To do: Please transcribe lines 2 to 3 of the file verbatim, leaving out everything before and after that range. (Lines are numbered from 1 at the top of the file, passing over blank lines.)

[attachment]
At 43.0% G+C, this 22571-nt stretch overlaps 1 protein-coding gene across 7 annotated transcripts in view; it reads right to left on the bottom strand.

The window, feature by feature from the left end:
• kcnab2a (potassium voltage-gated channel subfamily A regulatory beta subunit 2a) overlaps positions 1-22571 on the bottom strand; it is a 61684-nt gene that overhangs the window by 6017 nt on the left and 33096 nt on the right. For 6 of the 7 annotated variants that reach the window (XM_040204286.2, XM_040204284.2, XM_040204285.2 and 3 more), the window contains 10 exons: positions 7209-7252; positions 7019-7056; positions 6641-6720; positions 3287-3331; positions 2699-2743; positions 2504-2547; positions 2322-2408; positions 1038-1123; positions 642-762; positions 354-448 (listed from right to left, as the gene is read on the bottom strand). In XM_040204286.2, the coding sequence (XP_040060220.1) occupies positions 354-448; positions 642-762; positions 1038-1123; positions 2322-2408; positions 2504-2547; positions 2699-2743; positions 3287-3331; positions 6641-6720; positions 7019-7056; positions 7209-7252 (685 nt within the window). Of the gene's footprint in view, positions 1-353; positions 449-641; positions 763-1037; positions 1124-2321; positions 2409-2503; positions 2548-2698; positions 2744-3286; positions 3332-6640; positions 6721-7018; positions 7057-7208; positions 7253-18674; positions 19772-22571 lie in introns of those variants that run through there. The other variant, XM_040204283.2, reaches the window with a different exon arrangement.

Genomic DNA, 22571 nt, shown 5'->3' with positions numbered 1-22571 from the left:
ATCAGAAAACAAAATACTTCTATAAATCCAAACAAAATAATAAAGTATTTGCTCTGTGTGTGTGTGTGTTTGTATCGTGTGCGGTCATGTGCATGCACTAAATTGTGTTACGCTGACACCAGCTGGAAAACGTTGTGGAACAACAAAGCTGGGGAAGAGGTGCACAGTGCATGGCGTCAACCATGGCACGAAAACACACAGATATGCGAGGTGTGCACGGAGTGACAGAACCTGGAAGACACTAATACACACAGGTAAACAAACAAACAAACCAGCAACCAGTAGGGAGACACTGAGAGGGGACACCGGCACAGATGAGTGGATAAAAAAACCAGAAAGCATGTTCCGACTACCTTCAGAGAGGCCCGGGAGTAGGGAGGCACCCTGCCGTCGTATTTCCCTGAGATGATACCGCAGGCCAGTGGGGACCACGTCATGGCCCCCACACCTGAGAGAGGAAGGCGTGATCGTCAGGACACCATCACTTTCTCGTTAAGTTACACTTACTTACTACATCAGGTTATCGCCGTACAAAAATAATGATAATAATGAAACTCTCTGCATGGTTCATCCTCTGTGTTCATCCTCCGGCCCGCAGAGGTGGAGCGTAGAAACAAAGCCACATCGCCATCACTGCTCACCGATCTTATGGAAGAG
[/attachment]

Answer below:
The window, feature by feature from the left end:
• kcnab2a (potassium voltage-gated channel subfamily A regulatory beta subunit 2a) overlaps positions 1-22571 on the bottom strand; it is a 61684-nt gene that overhangs the window by 6017 nt on the left and 33096 nt on the right. For 6 of the 7 annotated variants that reach the window (XM_040204286.2, XM_040204284.2, XM_040204285.2 and 3 more), the window contains 10 exons: positions 7209-7252; positions 7019-7056; positions 6641-6720; positions 3287-3331; positions 2699-2743; positions 2504-2547; positions 2322-2408; positions 1038-1123; positions 642-762; positions 354-448 (listed from right to left, as the gene is read on the bottom strand). In XM_040204286.2, the coding sequence (XP_040060220.1) occupies positions 354-448; positions 642-762; positions 1038-1123; positions 2322-2408; positions 2504-2547; positions 2699-2743; positions 3287-3331; positions 6641-6720; positions 7019-7056; positions 7209-7252 (685 nt within the window). Of the gene's footprint in view, positions 1-353; positions 449-641; positions 763-1037; positions 1124-2321; positions 2409-2503; positions 2548-2698; positions 2744-3286; positions 3332-6640; positions 6721-7018; positions 7057-7208; positions 7253-18674; positions 19772-22571 lie in introns of those variants that run through there. The other variant, XM_040204283.2, reaches the window with a different exon arrangement.